Championship battle goes to final race for ninth time DAYTONA BEACH, Fla. (Nov. 17, 2004) -- The NASCAR Craftsman Truck Series championship will be settled in Friday's season-ending Ford 200 at Homestead-Miami Speedway. Again. As...
Championship battle goes to final race for ninth time
DAYTONA BEACH, Fla. (Nov. 17, 2004) -- The NASCAR Craftsman Truck Series championship will be settled in Friday's season-ending Ford 200 at Homestead-Miami Speedway.
Again. As usual.
Four competitors mathematically have a shot at their first series titles, marking the ninth time in 10 seasons the battle has gone down to the season finale.
Bobby Hamilton (No. 4 Square D Dodge) holds the lead by 70 points over Dennis Setzer (No. 46 Chevrolet Silverado Chevrolet) as the series heads for South Florida. Ted Musgrave (No. 1 Mopar Dodge) is 130 points back in third with Carl Edwards (No. 99 Superchips Ford) 148 points out in fourth.
Hamilton, who finished second in last weekend's Darlington 200, controls his own destiny. A 14th-place finish will make the Nashville, Tenn. competitor the oldest series champion at 47 years and five months. Ron Hornaday Jr. was 40 years and five months old when he captured his second NASCAR Craftsman Truck title in 1998.
The NASCAR NEXTEL Cup Series veteran has enjoyed a banner season, winning four times and posting a series-high 12 top-five finishes. Hamilton joined the series fulltime in 2003 and wound up sixth in final standings.
"We don't think, by any means, that we have the championship in the bag going into Homestead. We have plans to run our same deal there, to lead at least one lap and finish as good as we can in the race."
History is also on Hamilton's side. The points leader entering the final race has won the championship seven times. There is, however, no sure thing. Hamilton's pursuers won't willingly hand him the title.
"Last year we came down here fourth in points and left second, so we know that anything can happen in this last race," said Setzer, recalling the 2003 Ford 200 in which each of the four title contenders had a grip on the championship during the 201-mile, 134-lap event. "I wanted to be a little closer in the points, but we will just stick to our game plan and see where it goes from there."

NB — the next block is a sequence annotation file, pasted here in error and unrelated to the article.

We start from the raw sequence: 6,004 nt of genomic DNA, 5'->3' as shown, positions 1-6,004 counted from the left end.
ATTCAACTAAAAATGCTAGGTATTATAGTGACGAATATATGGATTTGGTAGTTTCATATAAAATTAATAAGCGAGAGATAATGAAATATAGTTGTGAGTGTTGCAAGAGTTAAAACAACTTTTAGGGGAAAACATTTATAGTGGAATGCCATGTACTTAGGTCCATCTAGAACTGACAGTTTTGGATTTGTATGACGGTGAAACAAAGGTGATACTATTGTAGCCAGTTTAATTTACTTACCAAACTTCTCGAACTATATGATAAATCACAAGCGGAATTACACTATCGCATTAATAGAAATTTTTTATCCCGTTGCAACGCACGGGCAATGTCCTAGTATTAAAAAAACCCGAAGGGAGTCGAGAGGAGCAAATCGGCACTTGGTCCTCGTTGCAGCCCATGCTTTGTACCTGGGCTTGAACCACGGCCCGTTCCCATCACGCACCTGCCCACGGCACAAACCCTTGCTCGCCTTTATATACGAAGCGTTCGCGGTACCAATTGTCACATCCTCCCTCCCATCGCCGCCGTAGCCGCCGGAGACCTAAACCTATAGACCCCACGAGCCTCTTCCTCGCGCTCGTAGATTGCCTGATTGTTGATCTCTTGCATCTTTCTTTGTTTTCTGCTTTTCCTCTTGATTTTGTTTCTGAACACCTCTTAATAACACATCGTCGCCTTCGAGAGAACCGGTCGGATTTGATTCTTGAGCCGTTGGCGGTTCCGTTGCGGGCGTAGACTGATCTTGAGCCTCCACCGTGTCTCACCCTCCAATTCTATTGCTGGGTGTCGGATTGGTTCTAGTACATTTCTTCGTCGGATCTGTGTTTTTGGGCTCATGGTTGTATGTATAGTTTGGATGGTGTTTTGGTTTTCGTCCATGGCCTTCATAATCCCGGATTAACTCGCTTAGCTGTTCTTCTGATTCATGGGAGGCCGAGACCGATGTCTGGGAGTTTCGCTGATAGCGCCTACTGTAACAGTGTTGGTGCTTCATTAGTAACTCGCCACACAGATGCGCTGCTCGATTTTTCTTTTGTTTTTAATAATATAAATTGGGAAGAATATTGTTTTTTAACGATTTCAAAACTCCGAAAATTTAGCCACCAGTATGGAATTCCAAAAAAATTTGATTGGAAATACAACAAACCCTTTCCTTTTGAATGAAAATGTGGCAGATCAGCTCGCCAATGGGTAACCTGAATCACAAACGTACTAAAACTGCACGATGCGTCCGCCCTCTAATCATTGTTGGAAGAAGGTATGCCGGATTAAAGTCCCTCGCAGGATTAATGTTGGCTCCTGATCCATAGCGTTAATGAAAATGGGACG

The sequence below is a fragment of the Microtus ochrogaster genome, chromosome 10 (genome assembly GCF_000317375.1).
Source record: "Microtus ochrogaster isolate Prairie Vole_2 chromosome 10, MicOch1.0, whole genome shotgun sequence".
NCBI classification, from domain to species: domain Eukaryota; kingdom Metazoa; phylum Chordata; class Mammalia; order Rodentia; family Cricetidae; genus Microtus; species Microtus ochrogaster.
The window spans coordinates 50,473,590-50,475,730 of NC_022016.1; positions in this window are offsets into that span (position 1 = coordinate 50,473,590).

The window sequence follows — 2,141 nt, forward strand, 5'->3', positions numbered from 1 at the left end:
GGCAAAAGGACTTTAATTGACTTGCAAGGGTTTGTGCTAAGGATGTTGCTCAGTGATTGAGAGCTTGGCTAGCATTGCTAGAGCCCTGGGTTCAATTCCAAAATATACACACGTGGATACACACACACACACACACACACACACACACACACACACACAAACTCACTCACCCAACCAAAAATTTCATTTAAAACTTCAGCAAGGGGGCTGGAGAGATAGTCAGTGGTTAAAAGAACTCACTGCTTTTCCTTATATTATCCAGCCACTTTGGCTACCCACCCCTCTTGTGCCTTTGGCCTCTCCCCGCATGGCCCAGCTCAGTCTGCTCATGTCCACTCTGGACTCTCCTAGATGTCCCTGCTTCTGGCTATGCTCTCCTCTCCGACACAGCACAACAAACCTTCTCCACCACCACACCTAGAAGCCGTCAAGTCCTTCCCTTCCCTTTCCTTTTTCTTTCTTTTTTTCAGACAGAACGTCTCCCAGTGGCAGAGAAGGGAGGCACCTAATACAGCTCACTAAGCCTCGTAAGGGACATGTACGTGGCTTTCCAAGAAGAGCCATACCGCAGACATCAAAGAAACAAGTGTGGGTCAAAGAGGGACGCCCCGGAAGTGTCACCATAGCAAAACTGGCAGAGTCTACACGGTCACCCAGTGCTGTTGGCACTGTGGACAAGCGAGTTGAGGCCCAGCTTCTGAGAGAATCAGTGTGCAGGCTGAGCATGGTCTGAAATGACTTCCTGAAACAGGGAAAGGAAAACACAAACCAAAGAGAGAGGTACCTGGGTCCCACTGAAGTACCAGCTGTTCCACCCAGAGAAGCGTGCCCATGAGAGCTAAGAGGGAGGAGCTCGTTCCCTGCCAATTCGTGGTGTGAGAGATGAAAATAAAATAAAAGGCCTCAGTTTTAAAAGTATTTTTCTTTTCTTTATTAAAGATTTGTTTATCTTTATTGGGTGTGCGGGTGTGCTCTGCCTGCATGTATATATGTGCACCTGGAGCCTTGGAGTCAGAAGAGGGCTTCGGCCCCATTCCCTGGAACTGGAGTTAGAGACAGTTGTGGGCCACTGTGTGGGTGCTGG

Musgrave also was involved in last year's shoot-out. He finished third behind 2003 champion Travis Kvapil (No. 24 LINE-X Toyota) and Setzer. Musgrave, who trailed the leader by 290 points in late August, has mounted the greatest comeback this season. He finished third at Darlington.
"Our plan for Miami is to go down there and do the best that we can," said Musgrave, the 2001 championship runner-up. "We're going to try to lead the most laps and get the most points. In order to win, we really need fate to go on the other side, where key teams experience some of the bad luck we've had. We're further ahead in the points chase than we were last season, but honestly, we were probably in a better position to win the championship last year. If things would fall our way in Miami, and we'd get a good break, it would be great."
Edwards, who will move to the NASCAR NEXTEL Cup Series in 2005, won't be this year's champion. He'll be mathematically eliminated if Hamilton starts Friday's race.
The 25-year-old Missouri native, however, can bookend the season with a victory. Edwards won the season opener at Daytona International Speedway.
"I feel like this championship was won or lost throughout the whole year," said Edwards, who is coming off a fourth-place finish in the Darlington 200 and a seventh in Sunday's Mountain Dew Southern 500. "If we don't win, it's not because we haven't tried here lately. I feel like we've done our best, finishing in the top 10 eight of the (last) nine (races)."